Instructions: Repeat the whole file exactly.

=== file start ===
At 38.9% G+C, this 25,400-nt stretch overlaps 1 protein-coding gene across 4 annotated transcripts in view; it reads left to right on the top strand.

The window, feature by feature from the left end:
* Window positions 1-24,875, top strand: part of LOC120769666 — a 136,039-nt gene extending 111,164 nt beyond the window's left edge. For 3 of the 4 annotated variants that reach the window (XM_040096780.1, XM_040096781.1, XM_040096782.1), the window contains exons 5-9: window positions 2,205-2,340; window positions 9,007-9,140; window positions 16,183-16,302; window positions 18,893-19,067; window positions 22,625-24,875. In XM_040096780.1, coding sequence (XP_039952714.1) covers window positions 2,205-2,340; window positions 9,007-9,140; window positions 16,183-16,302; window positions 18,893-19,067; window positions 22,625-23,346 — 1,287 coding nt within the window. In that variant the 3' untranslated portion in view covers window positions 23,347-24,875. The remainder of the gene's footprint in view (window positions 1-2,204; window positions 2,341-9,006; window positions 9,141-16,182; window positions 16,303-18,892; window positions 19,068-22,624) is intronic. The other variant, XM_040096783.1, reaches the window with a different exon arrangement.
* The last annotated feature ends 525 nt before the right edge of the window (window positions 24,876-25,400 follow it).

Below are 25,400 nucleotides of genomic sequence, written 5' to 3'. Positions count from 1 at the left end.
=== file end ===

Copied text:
At 38.9% G+C, this 25,400-nt stretch overlaps 1 protein-coding gene across 4 annotated transcripts in view; it reads left to right on the top strand.

The window, feature by feature from the left end:
* Window positions 1-24,875, top strand: part of LOC120769666 — a 136,039-nt gene extending 111,164 nt beyond the window's left edge. For 3 of the 4 annotated variants that reach the window (XM_040096780.1, XM_040096781.1, XM_040096782.1), the window contains exons 5-9: window positions 2,205-2,340; window positions 9,007-9,140; window positions 16,183-16,302; window positions 18,893-19,067; window positions 22,625-24,875. In XM_040096780.1, coding sequence (XP_039952714.1) covers window positions 2,205-2,340; window positions 9,007-9,140; window positions 16,183-16,302; window positions 18,893-19,067; window positions 22,625-23,346 — 1,287 coding nt within the window. In that variant the 3' untranslated portion in view covers window positions 23,347-24,875. The remainder of the gene's footprint in view (window positions 1-2,204; window positions 2,341-9,006; window positions 9,141-16,182; window positions 16,303-18,892; window positions 19,068-22,624) is intronic. The other variant, XM_040096783.1, reaches the window with a different exon arrangement.
* The last annotated feature ends 525 nt before the right edge of the window (window positions 24,876-25,400 follow it).

Below are 25,400 nucleotides of genomic sequence, written 5' to 3'. Positions count from 1 at the left end.